Nicholas of Cusa (1401-1464) The Renaissance man cardinal Nicholas of Cusa thought that the cosmos might not be bounded and might not have a center. He also emitted the idea that the earth moves, and that the orbits of celestial bodies are not perfectly circular. He made interesting contributions to the field of mathematics by writing about the concepts of the infinitesimal and of relative motion. He was the first to use concave lenses to correct myopia.
One area in which engineering made significant advances was the construction of cathedrals, castles, and other large structures. Cathedrals were built across Europe beginning in the fourth century and continuing into the present. In medieval Europe, cathedrals were built in the Romanesque style (in the tenth and eleventh centuries) and later in the Gothic style (in the twelfth through sixteenth centuries). Romanesque buildings are characterized by thick walls, round arches, and large towers. Gothic buildings are characterized by thinner walls with large windows, pointed arches, and flying buttresses. Several technological advances made the Gothic cathedral possible. The use of pointed arches and ribbed vaults (such features had already been used in Arabic architecture) transfers forces to columns instead of the walls. In addition, flying buttresses transfer the gravitational forces from roofs and upper stories to external pillars; this allowed walls to be thin with large windows. In addition,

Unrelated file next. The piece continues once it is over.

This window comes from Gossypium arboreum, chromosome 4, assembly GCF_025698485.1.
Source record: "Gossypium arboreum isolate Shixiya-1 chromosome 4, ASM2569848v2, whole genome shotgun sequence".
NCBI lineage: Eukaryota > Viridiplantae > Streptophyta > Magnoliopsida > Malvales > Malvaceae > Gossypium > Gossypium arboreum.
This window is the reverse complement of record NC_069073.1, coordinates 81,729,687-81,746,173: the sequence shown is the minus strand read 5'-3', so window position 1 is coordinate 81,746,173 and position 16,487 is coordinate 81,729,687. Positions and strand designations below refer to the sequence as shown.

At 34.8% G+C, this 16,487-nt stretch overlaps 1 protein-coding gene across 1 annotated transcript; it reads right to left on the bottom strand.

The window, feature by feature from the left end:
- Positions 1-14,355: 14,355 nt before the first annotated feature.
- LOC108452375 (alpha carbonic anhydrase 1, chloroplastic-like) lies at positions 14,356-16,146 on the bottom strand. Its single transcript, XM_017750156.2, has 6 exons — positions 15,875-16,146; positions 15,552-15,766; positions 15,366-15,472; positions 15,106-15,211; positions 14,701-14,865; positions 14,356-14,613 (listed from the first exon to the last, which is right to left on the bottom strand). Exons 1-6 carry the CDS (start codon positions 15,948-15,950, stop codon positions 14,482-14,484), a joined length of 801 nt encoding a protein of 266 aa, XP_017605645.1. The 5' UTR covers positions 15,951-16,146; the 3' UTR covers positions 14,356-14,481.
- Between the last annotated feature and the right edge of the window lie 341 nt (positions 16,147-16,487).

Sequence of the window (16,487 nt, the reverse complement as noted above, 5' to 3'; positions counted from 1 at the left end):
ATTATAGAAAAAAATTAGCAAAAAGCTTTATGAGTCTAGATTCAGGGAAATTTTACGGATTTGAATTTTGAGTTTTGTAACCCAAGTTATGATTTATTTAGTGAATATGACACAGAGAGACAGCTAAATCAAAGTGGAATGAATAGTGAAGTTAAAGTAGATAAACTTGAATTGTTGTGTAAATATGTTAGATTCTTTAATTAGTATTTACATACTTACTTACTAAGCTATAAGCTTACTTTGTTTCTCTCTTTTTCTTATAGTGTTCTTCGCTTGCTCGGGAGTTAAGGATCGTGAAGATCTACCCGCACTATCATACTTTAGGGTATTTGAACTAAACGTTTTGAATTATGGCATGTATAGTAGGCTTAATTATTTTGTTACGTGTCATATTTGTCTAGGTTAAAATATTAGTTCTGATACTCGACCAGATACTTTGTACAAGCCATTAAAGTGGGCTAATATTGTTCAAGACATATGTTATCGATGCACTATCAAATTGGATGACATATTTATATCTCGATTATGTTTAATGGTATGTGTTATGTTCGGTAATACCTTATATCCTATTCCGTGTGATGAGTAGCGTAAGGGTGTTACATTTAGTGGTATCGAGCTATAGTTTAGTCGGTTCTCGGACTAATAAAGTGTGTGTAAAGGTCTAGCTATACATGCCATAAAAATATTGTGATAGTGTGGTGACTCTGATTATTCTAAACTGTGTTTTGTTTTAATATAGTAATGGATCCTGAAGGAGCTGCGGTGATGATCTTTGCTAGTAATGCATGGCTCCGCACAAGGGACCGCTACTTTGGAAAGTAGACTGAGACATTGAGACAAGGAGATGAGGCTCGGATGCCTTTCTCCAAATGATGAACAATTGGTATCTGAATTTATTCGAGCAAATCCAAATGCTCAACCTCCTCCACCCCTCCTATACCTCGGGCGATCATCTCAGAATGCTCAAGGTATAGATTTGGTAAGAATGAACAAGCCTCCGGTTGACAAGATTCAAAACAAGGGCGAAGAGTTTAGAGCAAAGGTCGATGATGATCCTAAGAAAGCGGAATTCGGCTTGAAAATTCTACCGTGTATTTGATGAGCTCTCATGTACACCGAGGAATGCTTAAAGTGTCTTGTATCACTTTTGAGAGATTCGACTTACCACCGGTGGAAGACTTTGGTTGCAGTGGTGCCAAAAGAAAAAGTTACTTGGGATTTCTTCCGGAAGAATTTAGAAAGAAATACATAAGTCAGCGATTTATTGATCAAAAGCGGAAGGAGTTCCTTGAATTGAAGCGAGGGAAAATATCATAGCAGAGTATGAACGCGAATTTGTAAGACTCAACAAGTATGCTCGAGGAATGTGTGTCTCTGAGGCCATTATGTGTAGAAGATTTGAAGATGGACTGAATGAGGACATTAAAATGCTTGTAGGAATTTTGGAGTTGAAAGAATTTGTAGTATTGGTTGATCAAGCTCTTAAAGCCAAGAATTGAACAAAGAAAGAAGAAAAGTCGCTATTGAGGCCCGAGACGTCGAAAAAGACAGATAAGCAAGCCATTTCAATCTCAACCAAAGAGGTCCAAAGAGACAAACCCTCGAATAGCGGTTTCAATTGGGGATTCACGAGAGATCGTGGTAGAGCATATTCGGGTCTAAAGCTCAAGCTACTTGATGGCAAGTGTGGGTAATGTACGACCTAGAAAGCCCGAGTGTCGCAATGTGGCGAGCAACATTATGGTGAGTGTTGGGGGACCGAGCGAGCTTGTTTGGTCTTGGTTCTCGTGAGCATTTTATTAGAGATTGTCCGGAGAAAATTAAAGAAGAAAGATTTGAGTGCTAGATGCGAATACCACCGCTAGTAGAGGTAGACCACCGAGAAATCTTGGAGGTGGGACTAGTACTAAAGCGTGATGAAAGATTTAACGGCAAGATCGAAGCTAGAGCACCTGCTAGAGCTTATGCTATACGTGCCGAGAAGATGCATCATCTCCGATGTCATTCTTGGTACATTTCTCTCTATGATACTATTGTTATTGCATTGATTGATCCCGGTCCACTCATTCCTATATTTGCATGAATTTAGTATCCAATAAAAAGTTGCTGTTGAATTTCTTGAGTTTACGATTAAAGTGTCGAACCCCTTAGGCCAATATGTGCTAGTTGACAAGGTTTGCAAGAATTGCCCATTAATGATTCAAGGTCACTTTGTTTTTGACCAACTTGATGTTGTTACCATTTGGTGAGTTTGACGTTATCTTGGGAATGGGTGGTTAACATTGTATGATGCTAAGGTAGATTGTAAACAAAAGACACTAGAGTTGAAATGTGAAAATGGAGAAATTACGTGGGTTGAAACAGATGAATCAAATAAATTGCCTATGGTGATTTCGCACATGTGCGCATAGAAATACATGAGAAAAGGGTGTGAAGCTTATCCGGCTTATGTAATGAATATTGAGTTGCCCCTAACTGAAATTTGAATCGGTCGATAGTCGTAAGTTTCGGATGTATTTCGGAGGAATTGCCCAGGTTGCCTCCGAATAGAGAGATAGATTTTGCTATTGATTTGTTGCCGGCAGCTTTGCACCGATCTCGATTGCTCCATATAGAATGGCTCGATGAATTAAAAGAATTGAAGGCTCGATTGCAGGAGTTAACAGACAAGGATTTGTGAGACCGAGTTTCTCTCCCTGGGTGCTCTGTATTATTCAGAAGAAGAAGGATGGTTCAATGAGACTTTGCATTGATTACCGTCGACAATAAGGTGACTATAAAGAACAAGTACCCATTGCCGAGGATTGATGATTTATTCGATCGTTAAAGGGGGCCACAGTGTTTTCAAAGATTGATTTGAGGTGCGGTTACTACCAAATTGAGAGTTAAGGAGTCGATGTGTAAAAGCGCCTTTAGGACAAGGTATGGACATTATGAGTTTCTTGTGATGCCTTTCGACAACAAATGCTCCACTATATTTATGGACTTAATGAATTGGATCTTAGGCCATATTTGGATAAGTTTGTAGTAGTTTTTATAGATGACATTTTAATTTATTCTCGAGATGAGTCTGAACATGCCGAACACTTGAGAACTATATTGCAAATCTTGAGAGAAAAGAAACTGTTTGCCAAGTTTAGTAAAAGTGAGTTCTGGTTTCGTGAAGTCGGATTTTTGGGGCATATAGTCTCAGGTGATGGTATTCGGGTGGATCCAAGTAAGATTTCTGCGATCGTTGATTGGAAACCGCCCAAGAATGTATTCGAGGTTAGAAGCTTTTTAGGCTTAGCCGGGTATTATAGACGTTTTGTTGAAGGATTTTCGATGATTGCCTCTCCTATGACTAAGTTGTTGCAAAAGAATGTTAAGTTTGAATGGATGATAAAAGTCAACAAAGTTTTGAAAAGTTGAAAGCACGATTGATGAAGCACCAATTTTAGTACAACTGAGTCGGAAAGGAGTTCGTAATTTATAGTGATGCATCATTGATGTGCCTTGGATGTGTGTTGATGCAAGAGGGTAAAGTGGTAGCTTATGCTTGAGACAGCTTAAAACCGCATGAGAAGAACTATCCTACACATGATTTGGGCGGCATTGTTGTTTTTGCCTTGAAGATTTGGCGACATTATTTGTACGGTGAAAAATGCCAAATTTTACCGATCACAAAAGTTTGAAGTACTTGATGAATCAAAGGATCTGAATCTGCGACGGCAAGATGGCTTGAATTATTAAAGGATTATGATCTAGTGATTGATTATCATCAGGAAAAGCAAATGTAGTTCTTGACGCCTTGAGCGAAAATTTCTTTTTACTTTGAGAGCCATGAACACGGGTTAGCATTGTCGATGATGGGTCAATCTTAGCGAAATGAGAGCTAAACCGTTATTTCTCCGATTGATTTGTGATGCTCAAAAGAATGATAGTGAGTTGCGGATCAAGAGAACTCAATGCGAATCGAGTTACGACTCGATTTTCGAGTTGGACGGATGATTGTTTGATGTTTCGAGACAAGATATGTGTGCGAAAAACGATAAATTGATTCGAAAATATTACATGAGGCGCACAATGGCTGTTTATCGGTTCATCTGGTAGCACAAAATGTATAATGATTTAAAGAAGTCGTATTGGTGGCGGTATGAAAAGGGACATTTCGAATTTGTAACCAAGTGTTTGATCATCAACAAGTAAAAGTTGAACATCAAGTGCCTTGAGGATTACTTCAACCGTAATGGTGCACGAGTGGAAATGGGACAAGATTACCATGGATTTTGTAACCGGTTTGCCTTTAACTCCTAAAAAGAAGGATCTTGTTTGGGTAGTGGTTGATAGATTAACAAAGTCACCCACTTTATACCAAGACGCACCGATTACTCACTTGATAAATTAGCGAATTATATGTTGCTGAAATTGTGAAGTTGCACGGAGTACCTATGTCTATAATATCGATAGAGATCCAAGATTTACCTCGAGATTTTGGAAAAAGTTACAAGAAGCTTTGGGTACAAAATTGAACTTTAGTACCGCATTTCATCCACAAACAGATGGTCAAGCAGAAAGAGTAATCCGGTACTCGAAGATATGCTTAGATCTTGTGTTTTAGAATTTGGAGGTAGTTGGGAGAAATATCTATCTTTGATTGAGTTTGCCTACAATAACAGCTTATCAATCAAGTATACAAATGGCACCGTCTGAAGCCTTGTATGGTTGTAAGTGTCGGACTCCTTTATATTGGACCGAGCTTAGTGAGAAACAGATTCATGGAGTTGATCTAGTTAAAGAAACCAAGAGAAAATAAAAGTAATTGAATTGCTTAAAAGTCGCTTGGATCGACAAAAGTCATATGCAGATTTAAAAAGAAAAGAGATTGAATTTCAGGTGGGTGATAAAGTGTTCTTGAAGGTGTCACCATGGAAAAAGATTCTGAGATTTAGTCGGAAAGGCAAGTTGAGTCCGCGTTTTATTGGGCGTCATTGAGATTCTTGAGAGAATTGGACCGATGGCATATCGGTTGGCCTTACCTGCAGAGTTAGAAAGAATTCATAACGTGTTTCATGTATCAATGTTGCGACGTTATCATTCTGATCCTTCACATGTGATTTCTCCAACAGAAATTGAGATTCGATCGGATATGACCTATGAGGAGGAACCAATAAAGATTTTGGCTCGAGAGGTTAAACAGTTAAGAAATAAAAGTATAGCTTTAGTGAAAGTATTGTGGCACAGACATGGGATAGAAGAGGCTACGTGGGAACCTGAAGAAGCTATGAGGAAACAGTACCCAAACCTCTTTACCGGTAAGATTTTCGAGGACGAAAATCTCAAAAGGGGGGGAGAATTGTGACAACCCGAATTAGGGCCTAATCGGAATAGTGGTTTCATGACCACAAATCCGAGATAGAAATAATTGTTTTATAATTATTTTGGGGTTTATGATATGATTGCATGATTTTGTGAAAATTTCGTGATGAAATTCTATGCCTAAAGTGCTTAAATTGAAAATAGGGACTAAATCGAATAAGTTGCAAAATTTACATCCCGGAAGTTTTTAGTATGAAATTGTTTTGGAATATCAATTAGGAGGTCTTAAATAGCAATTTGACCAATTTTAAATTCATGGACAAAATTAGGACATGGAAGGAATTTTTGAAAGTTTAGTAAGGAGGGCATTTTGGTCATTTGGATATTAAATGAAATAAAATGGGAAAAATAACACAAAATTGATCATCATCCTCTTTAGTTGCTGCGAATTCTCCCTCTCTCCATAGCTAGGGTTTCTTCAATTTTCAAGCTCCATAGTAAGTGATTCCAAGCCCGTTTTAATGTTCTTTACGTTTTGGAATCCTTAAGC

Pointed arches and ribbed vaults figure among the characteristics of the Basilica of St Denis, located in the north of Paris. This church, dedicated in 1144, was the first major structure of which a substantial part was designed and built in the Gothic style. The ambulatory built by Abbot Suger remains unchanged.
Another aspect in which engineering made significant progress in medieval Europe was the design and construction of sailing vessels. In Scandinavia, the Viking longship reached the height of its development during the Middle Ages. These ships were very fast; they were used to carry cargo as well as transport Viking raiding expeditions over long distances. Longships had a single mass that was rigged with a square sail. image from the Bayeux tapestry showing a longship in the invasion of England.
Progress on sailing vessels in medieval Europe, particularly by Spain and Portugal, set the stage for European distant explorations. The two types of sailing vessels that had the largest impact on this exploration were the caravel and the carrack. The caravel was a small, highly maneuverable ship with two or three masts invented in Moorish Spain and used in the Mediterranean from the 13th century.